There was a profile of the lead singer/flautist of Jethro Tull in the paper the other week. In the Money pages. He was talking about how he and his accountant wife keep a tight and careful grip on their finances. Rock and roll, eh?

Gareth Williams said...

It's also worth pointing out that I discount altogether the 'wedding cravat' - tied at the front and worn beneath the collar and over the shirt - as it's essentially a loose and extravagant neck tie.

Sir Watkin said...

Curiously the word cravat, being a French approximation to the word Hrvat [i.e. Croat - the H is pronounced like the -ch of loch], got borrowed back into (Serbo-)Croat to mean any form of necktie ("kravata").

"Croat" mercenaries served all over Europe in the eighteenth century. They wore a distinctive neckerchief which became widely fashionable, and to which their name was applied.

Ironically, though they came from the military frontier of Croatia, these "Croats" were actually Serbs (their descendants today are the Krajina Serbs - insofar as any such remain in Croatia after the wars of the 1990s). Their ancestors had been kicked out of Kosovo by the Turks/Albanians, and their general resentment of this expulsion, allied to their warlike nature, made them an ideal bulwark against the Ottoman Empire.

Some of them got bored of this and went moonlighting, hence their service as mercenaries wearing Nige's favourite neckgear.

Ah, the joys of Balkan history ....

Gadjo Dilo said...

Gadjo can indeed confirm this, and already has made plans to visit the Croatian island of Brac next summer with 4 - yes, 4 - ladyfriends.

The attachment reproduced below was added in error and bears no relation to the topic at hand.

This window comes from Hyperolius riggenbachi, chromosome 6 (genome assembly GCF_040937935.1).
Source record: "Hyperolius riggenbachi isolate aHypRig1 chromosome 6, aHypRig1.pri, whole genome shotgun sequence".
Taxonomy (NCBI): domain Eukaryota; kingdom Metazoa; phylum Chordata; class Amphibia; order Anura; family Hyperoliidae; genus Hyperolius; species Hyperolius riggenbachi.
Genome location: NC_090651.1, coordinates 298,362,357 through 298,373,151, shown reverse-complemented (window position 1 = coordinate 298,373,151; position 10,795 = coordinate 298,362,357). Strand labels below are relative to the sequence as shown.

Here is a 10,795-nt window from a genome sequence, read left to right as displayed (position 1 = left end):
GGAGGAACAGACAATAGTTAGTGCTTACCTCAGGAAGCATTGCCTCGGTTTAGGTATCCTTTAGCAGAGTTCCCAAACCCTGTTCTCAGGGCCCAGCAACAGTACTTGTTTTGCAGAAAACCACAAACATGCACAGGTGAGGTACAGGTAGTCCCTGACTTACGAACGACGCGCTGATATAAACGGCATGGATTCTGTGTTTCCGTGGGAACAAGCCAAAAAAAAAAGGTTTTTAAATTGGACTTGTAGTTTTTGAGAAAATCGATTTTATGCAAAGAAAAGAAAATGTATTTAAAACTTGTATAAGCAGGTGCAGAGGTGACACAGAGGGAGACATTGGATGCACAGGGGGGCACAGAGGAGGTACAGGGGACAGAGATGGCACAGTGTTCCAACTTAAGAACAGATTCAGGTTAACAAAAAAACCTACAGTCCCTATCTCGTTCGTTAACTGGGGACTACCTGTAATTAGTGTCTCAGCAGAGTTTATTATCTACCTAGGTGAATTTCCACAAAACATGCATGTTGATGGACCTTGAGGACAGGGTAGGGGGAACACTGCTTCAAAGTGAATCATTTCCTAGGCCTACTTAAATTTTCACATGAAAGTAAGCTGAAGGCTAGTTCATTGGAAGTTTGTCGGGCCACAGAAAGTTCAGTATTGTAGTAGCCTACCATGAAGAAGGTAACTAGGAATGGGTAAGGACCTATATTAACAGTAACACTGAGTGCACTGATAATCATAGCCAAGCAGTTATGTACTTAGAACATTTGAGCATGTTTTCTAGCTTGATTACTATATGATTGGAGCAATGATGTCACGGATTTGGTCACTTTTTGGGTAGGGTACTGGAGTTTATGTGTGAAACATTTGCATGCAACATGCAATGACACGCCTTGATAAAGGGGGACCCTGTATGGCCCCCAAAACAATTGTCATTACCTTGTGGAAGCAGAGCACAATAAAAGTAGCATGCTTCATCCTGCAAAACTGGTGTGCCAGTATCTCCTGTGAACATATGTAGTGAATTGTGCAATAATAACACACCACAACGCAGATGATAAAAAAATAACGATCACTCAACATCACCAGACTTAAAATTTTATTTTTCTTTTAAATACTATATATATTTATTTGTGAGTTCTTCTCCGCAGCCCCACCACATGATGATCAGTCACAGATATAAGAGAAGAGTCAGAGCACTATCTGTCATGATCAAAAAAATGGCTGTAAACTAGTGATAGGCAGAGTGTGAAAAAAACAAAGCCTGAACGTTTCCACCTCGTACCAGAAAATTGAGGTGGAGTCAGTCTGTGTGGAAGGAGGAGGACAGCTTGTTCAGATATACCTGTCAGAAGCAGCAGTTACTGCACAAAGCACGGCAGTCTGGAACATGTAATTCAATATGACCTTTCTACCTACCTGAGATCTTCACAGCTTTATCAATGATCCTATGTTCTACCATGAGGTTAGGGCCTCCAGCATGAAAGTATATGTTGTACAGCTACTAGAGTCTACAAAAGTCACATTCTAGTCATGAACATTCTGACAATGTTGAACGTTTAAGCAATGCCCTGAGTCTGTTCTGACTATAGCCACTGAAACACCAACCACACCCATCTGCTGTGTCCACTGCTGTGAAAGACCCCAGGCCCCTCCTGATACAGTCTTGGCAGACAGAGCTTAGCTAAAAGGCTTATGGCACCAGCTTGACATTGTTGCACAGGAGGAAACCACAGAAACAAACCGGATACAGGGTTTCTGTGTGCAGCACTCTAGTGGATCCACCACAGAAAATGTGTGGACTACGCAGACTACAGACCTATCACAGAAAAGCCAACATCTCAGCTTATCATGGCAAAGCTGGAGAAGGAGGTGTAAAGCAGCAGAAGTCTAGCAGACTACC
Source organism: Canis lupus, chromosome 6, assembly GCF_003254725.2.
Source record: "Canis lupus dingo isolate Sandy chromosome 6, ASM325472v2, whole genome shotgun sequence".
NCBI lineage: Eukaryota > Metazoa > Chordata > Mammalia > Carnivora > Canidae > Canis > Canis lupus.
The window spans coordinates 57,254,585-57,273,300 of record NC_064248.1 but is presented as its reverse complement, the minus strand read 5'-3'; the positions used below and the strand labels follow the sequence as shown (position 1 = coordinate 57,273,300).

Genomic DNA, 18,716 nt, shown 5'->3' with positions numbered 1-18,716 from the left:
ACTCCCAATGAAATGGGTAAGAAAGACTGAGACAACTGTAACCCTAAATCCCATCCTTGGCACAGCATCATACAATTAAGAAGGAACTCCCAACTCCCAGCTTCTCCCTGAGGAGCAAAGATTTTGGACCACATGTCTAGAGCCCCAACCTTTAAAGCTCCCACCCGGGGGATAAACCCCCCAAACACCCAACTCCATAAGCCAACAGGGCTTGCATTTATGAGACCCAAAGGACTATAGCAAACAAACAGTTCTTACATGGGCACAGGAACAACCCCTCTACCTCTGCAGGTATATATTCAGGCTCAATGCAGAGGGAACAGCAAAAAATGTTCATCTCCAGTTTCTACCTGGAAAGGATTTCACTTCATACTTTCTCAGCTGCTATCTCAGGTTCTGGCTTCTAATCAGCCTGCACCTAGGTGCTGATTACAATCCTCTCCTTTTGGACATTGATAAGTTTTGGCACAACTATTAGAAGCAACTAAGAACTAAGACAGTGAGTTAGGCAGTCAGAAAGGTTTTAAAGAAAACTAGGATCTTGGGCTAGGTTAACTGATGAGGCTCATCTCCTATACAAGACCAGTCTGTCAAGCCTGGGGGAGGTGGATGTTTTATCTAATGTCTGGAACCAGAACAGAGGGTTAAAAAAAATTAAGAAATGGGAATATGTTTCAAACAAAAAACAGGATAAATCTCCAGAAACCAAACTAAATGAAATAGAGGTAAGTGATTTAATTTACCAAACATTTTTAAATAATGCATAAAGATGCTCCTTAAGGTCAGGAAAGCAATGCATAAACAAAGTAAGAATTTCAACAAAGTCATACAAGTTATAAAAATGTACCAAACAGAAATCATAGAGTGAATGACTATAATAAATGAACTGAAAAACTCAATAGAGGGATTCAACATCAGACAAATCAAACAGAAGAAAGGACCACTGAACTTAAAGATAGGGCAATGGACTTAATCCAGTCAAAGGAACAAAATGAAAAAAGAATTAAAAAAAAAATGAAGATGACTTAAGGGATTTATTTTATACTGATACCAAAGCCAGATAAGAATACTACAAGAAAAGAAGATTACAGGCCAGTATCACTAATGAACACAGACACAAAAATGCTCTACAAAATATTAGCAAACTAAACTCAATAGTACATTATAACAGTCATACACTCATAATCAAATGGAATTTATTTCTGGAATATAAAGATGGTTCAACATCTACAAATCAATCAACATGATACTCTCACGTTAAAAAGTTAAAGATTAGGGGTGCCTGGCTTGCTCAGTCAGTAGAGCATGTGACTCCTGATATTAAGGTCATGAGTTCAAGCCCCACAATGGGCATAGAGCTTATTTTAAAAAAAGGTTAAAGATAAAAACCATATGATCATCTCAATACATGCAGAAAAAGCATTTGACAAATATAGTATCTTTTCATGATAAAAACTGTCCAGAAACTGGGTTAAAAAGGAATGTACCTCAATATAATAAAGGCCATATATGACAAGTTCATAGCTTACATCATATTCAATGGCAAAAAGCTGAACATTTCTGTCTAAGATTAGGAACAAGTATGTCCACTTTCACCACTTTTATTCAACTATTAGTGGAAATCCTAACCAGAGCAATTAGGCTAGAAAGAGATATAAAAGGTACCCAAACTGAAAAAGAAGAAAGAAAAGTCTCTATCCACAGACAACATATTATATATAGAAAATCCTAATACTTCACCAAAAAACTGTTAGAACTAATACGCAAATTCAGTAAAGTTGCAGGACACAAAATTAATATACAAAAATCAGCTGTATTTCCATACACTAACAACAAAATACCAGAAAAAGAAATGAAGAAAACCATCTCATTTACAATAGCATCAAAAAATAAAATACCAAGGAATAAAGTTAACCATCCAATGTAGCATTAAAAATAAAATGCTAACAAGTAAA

Sir Watkin, you are an admirable student of Balkan history and the brackets you have put around "(Serbo-)" may yet save your skin!

Nige said...

We've started something here, Gaw - I've been talking up a cravat revival for ages, now I feel it's under way at last, given a fair wind by your exciting talk of Balkan playboys. Tie on the Tootal, walk the walk - we must not lose momentum. Say it loud - I'm cravated and I'm proud...

Sir Watkin said...

As a linguist, Sir Watkin finds the assertion that Serbian and Croatian (and even "Bosnian" - heaven help us) are separate languages as convincing as the claim of certain North Britons that Scots is not a dialect of English.

Bunny Smedley said...

My son's school uniform includes a cravat. Should I be worried about what, exactly, he's learning?

worm said...

I was on the Croatian island of Hvar last summer and I didn't see a single cravat, although I did see a lot of naked breasts instead.

Personally I'd rather the naked breast thing caught on in a big way

Brit said...

A cravat: the shortcut to debonair.

Gareth Williams said...

Sir Watkin: Thank you for your learned explanation. Brave, too. Not only with regard to Gadjo's point but perhaps even more so in removing a piece of Croat cultural history and granting it to Serbs!

Gadjo: You seem to make a habit of this sort of swathe cutting. I think you've spent so long in the Balkans you're now indistinguishable from the eponymous playboy.

Nige: I think anything may be possible right now. Worm informs us that trashy grey tracky bottoms are being worn by Sloanes and I hear a creature called the Hackney Farmer is abroad (barbour, cheesecutter cap, skinny jeans and daps apparently). We may be pushing at an open door...

Bunny: I have an image of a mini-Terry-Thomas, purring squeakily "heellloo..." Best lock up your daughters!

Worm: As I think Eric Morecombe used to say, there's not a lot I can say about that.

Brit: Excellent slogan that will get people marching, I'm sure.